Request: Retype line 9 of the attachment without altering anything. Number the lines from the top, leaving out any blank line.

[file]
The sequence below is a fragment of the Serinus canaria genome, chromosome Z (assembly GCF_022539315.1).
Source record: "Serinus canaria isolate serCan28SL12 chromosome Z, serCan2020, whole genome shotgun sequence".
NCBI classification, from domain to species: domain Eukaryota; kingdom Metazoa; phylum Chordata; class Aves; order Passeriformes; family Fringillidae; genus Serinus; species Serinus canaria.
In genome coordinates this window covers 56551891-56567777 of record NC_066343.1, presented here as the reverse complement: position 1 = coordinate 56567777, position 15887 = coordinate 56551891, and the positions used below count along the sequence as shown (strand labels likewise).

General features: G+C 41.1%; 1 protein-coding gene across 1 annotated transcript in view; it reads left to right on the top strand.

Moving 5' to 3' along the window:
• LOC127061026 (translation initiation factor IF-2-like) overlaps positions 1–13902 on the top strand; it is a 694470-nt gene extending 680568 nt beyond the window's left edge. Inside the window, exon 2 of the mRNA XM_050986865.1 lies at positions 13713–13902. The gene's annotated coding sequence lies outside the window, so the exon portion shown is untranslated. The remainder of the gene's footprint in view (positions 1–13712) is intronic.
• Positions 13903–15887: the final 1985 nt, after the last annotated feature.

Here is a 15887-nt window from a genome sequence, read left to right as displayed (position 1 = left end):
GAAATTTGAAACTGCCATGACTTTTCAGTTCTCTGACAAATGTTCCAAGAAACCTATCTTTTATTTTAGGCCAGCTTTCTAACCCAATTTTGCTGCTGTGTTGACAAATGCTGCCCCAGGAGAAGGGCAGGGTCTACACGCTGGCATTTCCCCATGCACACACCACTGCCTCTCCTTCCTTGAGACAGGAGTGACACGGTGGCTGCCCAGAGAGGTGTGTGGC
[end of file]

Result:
Here is a 15887-nt window from a genome sequence, read left to right as displayed (position 1 = left end):